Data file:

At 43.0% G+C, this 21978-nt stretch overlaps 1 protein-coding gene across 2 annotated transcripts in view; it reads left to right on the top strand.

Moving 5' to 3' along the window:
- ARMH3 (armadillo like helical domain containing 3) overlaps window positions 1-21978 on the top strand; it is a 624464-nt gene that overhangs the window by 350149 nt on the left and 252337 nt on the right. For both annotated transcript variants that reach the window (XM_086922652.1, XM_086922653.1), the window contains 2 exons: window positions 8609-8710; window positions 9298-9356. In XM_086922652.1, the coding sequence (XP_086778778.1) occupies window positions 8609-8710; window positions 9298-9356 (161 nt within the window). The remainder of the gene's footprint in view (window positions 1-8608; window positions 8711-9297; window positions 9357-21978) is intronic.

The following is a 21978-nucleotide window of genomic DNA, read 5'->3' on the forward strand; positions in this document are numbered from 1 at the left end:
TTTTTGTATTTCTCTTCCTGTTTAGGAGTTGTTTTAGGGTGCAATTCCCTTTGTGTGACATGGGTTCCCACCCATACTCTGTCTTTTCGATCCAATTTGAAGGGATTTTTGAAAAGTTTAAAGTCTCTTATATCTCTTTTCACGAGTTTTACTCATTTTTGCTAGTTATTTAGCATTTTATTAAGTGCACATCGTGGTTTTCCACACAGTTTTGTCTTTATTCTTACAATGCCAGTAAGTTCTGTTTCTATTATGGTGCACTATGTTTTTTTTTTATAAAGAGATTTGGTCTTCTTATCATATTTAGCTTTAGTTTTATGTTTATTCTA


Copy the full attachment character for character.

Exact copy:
At 43.0% G+C, this 21978-nt stretch overlaps 1 protein-coding gene across 2 annotated transcripts in view; it reads left to right on the top strand.

Moving 5' to 3' along the window:
- ARMH3 (armadillo like helical domain containing 3) overlaps window positions 1-21978 on the top strand; it is a 624464-nt gene that overhangs the window by 350149 nt on the left and 252337 nt on the right. For both annotated transcript variants that reach the window (XM_086922652.1, XM_086922653.1), the window contains 2 exons: window positions 8609-8710; window positions 9298-9356. In XM_086922652.1, the coding sequence (XP_086778778.1) occupies window positions 8609-8710; window positions 9298-9356 (161 nt within the window). The remainder of the gene's footprint in view (window positions 1-8608; window positions 8711-9297; window positions 9357-21978) is intronic.

The following is a 21978-nucleotide window of genomic DNA, read 5'->3' on the forward strand; positions in this document are numbered from 1 at the left end:
TTTTTGTATTTCTCTTCCTGTTTAGGAGTTGTTTTAGGGTGCAATTCCCTTTGTGTGACATGGGTTCCCACCCATACTCTGTCTTTTCGATCCAATTTGAAGGGATTTTTGAAAAGTTTAAAGTCTCTTATATCTCTTTTCACGAGTTTTACTCATTTTTGCTAGTTATTTAGCATTTTATTAAGTGCACATCGTGGTTTTCCACACAGTTTTGTCTTTATTCTTACAATGCCAGTAAGTTCTGTTTCTATTATGGTGCACTATGTTTTTTTTTTATAAAGAGATTTGGTCTTCTTATCATATTTAGCTTTAGTTTTATGTTTATTCTA